During this year’s Teaching Practice period, I had a small epiphany, which had facilitated my personal development. I’d like to share it with you though this is about one of my weaker moments.
As a TP supervisor, I like to think of myself as being understanding, caring, encouraging, and supportive. It makes me feel good about myself. And indeed, when I have so many conscientious and brilliant student teachers, it’s easy to be that kind of person. You can easily find dozens of things to praise the student teacher about. The student teacher then feels happy and I think I’m being supportive. But am I REALLY caring and supportive?
As in previous years, during this year’s TP, there were times, though very few, when I witnessed a lesson which was far from satisfactory. I became more and more agitated when I was sitting in the back of the classroom, though I tried not to show it. I began, in my mind, to blame the student teacher for not having learnt his/her methodology properly and not being able to apply it ingeniously. During the postlesson discussion, I would jump to my comments immediately instead of first trying to understand what difficulties the student teacher was facing.
On one such occasion (though very rare), out of the blue, a message from another student teacher the previous day popped up in my mind. This student teacher, who had done well in the lesson, was thanking me for being supportive. At that moment, I felt that my behaviour towards this panicky student teacher sitting in front of me now was bordering on hypocrisy: “If I can ONLY be supportive to the well-performing student teachers, am I really the supportive teacher that I think I am?”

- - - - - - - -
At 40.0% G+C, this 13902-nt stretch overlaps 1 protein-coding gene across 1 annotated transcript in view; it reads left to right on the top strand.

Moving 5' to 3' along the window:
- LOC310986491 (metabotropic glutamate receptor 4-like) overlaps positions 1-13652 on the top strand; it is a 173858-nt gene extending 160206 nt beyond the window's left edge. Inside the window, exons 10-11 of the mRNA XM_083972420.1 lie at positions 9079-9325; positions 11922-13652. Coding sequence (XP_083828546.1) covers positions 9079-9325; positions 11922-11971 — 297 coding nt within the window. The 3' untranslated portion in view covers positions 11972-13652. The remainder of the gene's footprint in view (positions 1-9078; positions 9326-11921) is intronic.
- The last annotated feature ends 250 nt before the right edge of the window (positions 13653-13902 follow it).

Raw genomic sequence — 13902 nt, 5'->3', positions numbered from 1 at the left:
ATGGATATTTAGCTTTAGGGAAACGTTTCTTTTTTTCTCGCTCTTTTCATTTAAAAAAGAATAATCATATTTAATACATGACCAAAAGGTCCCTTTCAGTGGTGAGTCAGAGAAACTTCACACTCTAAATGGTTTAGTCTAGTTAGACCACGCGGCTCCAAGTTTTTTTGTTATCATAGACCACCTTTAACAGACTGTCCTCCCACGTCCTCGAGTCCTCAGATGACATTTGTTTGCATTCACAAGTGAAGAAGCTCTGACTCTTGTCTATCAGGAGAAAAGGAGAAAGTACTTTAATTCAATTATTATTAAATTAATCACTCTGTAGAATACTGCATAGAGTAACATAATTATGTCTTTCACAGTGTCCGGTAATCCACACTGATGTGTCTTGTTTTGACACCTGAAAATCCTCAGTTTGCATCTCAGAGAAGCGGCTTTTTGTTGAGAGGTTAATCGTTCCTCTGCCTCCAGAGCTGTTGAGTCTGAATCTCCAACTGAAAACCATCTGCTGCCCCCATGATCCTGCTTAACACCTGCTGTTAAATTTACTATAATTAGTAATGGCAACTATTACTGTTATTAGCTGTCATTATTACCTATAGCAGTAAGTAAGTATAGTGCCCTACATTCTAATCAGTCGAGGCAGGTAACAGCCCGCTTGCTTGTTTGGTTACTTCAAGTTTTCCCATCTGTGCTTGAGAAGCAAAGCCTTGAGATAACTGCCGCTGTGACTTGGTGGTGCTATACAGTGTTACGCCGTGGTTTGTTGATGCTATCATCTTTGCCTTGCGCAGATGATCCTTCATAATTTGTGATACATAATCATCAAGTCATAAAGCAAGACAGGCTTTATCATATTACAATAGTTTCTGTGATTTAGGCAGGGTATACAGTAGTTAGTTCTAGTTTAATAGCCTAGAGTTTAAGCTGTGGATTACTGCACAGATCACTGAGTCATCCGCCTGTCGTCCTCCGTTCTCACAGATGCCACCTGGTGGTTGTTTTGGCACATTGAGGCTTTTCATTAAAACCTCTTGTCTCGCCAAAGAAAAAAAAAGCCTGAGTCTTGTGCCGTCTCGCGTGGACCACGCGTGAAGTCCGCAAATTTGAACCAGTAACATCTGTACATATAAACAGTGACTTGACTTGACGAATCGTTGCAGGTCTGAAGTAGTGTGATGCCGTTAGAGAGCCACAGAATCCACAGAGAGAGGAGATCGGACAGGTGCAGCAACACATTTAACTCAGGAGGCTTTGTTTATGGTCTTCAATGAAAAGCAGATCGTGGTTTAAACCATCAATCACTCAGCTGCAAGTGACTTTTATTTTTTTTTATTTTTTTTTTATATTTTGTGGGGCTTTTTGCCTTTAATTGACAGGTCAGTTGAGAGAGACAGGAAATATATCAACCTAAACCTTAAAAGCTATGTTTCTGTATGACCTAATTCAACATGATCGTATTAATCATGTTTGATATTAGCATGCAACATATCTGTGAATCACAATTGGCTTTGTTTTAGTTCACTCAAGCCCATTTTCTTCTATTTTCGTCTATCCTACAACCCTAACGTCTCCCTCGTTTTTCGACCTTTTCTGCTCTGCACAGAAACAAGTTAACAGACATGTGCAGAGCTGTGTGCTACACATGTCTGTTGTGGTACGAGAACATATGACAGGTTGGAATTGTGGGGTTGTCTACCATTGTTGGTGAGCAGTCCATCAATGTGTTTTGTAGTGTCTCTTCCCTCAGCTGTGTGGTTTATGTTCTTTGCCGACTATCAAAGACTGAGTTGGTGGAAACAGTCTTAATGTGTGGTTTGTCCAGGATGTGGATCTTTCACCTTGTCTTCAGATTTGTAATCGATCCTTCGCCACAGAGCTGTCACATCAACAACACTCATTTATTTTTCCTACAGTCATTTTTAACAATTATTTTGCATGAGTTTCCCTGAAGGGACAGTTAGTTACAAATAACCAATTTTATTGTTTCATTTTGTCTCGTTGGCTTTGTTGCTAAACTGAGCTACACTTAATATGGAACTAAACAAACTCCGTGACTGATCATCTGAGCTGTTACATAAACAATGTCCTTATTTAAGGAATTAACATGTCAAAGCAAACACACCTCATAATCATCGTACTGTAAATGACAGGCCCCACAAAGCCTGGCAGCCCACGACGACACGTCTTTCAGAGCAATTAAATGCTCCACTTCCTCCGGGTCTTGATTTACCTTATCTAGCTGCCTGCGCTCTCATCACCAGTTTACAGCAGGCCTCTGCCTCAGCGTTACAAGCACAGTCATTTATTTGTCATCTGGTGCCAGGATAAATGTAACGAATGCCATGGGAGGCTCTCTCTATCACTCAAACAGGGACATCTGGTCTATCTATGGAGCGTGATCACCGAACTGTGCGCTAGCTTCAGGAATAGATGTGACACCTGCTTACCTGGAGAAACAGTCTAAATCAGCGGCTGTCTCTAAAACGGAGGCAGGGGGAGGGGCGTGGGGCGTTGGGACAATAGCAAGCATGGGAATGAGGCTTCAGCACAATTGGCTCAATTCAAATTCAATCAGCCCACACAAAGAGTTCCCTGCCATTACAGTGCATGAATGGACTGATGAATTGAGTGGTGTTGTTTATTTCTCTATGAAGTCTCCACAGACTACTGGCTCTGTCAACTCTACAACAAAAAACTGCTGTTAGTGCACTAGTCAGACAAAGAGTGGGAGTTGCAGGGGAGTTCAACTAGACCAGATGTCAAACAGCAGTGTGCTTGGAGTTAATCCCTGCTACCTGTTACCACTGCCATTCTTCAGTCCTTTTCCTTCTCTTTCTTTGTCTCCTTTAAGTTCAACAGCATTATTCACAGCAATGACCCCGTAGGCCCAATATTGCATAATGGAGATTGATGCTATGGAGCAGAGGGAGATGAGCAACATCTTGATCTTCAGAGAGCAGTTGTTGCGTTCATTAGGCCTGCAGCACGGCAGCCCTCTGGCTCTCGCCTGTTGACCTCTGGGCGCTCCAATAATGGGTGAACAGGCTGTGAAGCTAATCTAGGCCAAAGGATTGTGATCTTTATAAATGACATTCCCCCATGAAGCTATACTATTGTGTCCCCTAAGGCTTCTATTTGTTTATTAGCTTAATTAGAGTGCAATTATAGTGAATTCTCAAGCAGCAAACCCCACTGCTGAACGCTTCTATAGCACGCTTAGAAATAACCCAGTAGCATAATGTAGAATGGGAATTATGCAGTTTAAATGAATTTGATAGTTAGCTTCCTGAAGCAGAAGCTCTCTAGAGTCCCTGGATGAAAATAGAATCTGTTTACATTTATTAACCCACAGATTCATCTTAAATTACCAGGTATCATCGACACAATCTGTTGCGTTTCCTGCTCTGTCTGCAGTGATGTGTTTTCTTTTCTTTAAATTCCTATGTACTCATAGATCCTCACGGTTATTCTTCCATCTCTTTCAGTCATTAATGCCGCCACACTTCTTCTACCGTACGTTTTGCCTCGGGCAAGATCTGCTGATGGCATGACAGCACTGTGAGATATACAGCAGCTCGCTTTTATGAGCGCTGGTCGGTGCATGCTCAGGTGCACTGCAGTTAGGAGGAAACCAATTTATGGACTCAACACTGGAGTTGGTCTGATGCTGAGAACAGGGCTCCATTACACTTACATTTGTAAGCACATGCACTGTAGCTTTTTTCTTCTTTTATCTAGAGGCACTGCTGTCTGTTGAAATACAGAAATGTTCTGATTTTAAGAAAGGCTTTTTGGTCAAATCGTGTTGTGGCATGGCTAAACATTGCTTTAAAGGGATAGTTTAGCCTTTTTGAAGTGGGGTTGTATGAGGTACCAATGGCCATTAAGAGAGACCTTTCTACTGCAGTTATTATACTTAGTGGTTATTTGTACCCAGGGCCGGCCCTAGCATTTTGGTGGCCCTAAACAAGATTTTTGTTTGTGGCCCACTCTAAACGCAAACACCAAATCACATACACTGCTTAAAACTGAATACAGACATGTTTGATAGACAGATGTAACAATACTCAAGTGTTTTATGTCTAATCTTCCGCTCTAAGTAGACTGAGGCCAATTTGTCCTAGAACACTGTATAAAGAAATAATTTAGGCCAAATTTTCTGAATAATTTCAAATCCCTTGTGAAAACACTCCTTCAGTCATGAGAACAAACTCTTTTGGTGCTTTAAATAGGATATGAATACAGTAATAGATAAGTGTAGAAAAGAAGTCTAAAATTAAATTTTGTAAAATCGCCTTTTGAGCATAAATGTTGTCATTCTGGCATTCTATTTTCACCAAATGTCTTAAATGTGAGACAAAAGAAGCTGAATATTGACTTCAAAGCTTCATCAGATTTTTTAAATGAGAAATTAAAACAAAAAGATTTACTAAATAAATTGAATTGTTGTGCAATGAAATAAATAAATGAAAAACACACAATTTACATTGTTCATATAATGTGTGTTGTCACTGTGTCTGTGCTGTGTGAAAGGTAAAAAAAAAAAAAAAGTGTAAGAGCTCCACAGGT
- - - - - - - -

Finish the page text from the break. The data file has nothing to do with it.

That epiphany opened up further thoughts in me: Has the student-teacher’s less-than-satisfactory performance something to do with my own teaching? What should I do next year when I re-teach the same course? What about individual differences? Do some student teachers learn differently? Right now, rather than blaming the student-teacher, what positive actions can I take? ……
These questions sparked off more thoughts about what I could and should do. Afterwards I became more patient, and I walked the extra mile in offering specific help to these student teachers. And out of this experience, I believe I have grown further as a teacher educator, and as a whole person.
We want to feel good about ourselves – our ego needs it – and so on one level of the mind, we will think that we possess all the socially-exalted virtues: We are caring; we are righteous; we are just; we are democratic; we respect equality …… And indeed, it is easy to be caring, righteous, just, democratic, and equality-conscious when things are going well. But the real test of who we really are is when things work against us.
So, the lesson I have learnt from my epiphany is that, yes, we need our self-esteem, but at the same time, we also need that critical self-awareness. If we indulge in the thought that we will always be ‘right’ or ‘the best’, we become a bigot, and we stop growing as a person.